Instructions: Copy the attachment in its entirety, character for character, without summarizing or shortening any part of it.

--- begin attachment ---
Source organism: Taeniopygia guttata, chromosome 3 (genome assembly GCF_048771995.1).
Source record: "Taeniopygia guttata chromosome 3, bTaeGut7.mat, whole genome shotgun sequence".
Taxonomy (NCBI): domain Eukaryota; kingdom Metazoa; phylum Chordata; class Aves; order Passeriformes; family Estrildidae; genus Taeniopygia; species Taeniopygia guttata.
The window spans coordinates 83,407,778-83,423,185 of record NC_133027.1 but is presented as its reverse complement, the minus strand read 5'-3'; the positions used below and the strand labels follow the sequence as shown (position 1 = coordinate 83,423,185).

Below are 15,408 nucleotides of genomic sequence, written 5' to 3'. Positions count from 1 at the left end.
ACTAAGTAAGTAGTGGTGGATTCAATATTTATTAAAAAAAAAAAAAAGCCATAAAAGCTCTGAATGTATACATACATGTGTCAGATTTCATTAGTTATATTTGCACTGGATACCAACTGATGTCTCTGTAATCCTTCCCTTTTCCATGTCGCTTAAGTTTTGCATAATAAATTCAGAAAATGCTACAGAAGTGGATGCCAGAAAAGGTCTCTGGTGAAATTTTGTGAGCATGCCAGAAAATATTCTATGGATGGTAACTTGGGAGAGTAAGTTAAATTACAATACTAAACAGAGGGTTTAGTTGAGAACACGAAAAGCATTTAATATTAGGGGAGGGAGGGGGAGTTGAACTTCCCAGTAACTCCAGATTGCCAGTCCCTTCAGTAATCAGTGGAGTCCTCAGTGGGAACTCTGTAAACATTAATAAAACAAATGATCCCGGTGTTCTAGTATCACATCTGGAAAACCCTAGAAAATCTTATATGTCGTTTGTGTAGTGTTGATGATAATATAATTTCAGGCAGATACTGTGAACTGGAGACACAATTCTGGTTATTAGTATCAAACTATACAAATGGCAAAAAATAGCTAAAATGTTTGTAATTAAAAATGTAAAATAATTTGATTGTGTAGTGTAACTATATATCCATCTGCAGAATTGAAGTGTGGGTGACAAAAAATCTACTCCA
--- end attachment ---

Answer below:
Source organism: Taeniopygia guttata, chromosome 3 (genome assembly GCF_048771995.1).
Source record: "Taeniopygia guttata chromosome 3, bTaeGut7.mat, whole genome shotgun sequence".
Taxonomy (NCBI): domain Eukaryota; kingdom Metazoa; phylum Chordata; class Aves; order Passeriformes; family Estrildidae; genus Taeniopygia; species Taeniopygia guttata.
The window spans coordinates 83,407,778-83,423,185 of record NC_133027.1 but is presented as its reverse complement, the minus strand read 5'-3'; the positions used below and the strand labels follow the sequence as shown (position 1 = coordinate 83,423,185).

Below are 15,408 nucleotides of genomic sequence, written 5' to 3'. Positions count from 1 at the left end.
ACTAAGTAAGTAGTGGTGGATTCAATATTTATTAAAAAAAAAAAAAAGCCATAAAAGCTCTGAATGTATACATACATGTGTCAGATTTCATTAGTTATATTTGCACTGGATACCAACTGATGTCTCTGTAATCCTTCCCTTTTCCATGTCGCTTAAGTTTTGCATAATAAATTCAGAAAATGCTACAGAAGTGGATGCCAGAAAAGGTCTCTGGTGAAATTTTGTGAGCATGCCAGAAAATATTCTATGGATGGTAACTTGGGAGAGTAAGTTAAATTACAATACTAAACAGAGGGTTTAGTTGAGAACACGAAAAGCATTTAATATTAGGGGAGGGAGGGGGAGTTGAACTTCCCAGTAACTCCAGATTGCCAGTCCCTTCAGTAATCAGTGGAGTCCTCAGTGGGAACTCTGTAAACATTAATAAAACAAATGATCCCGGTGTTCTAGTATCACATCTGGAAAACCCTAGAAAATCTTATATGTCGTTTGTGTAGTGTTGATGATAATATAATTTCAGGCAGATACTGTGAACTGGAGACACAATTCTGGTTATTAGTATCAAACTATACAAATGGCAAAAAATAGCTAAAATGTTTGTAATTAAAAATGTAAAATAATTTGATTGTGTAGTGTAACTATATATCCATCTGCAGAATTGAAGTGTGGGTGACAAAAAATCTACTCCA